Foundation & empowerment at the front line.

Keep the foundation strong and empowered....or risk the consequences!

In comprehending the risks that your organization faces, it is important to know where the "front lines" exist between your enterprise and the rest of the world.  Your biggest risks are usually found there.  Often, organizations will appoint individuals or groups to "manage" risk; perhaps through a process of identifying and assessing each risk in kind, along with a "2x2" box chart that posits the likelihood of occurrence against severity or impact.  They may not always consider the people who are "touching" the front line every day.

So this rational approach needs to consider where risky events might actually arrive at your boundaries. Who on your team faces that risk "head on" and must recognize it for what it is?  Often, mapping the front lines involves employees deep in the organization, deep within the "foundations" of your team, yet somehow facing the outside world within their roles.

We can and must not use the term "lower level employees" when thinking about these critical players on the team.

 "Foundational" employees, the bedrock of your enterprise, represent the strengths and functions of your organization. They need to have the passion to look after your interests, worrying about both everyday and novel emerging risks. Lets think about some of the things that can and do happen on the "front lines."

  • A "foundational" technical employee receives an email looking like a secure PDF, and at that moment is one click away from enabling a command-and-control malware to invade your information system.
  • A "foundational" finance employee receives email instructions from a senior leader for processing, using a quick wire transfer, of a supplier bill sitting in your accounts payable system.  It is portrayed as a critical supplier satisfaction issue that must be resolved immediately or there will be consequences for your reputation.   A file attachment contains the wiring instructions to be strictly followed..
  • A "foundational" line operator in your production fab spots a subtle change in process conditions not outlined in the operating procedures.
  • A "foundational" call center employee is asked by a tearful customer to restore log-in privileges to her phone, even though she cannot produce credentials.

Think about what an empowered, motivated  and trained employee might do in each situation. Now, think about what an overly compliant, fearful employee might do; simultaneously eager to please and fearful of reproach.  Criminals understand this behavioral dynamic.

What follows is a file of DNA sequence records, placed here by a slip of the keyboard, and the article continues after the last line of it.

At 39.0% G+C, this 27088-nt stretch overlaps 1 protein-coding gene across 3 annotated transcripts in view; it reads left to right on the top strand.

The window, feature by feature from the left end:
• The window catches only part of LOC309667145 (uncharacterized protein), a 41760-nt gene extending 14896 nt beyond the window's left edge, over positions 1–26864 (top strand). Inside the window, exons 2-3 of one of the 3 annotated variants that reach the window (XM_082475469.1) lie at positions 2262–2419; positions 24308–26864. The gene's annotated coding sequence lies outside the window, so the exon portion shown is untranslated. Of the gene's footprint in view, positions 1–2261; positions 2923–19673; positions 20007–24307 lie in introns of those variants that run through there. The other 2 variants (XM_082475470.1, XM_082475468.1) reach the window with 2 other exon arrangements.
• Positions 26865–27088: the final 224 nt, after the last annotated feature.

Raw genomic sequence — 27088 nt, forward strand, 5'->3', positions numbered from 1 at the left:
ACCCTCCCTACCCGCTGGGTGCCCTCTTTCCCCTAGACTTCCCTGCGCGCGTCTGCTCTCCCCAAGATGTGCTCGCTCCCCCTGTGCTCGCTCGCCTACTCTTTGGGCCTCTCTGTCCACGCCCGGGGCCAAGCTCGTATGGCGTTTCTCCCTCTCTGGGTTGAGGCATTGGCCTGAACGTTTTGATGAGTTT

In nature, evolution favors the best mimic, the most effective camouflage and stealth.  The effective use of all senses assures survival or dooms the unwary.  The "senses" of your organization are often right at the perimeter of your business processes, where employees face the rest of the world.  How do your behaviors influence good judgement at the boundary?

  • Imagine that you are a CFO of a $1B company, how would you react to the "audacity" of a $15H/hr finance employee "way down the chain" questioning your personal identity if you ask that something be done via an email directive?  Hint:  If you are not willing to personally thank the employee for doing so, maybe even taking her out to lunch with her team, then you are probably increasing the risk of fraud.
  • If you were a manufacturing engineer being asked to respond to "something different" observed by the night shift manufacturing operators in your line, and you determine nothing is wrong, what to do?  Answer: What did the CFO do in the scenario above?
  • If you are the Chief Legal Officer of the company and an employee calls you to verify that the urgent "secure PDF" document you sent to them is real...?  

You can see the pattern.  "Foundational" employees are often all that separate normal business operations from disaster.  The time that you invest and the culture that you create, as a leader,  can go a long way towards bringing them on-board and working with you against the risks that affect your organization and your assets.  

How well do you care for your foundation employees?  Are they afraid of you? Do they know who you are? Do they view you as a stranger?  How can you reward any employees who has the audacity to discern "real" from "fake" - even at the risk of a few "false positive" events.  

So take a hard look at the intersection between your foundation and your boundaries. Your livelihood depends on it!

John Kent

Garnet Peak Associates:  www.garnetpeakassociates.com

Who's watching your front lines?

Who's watching your front lines?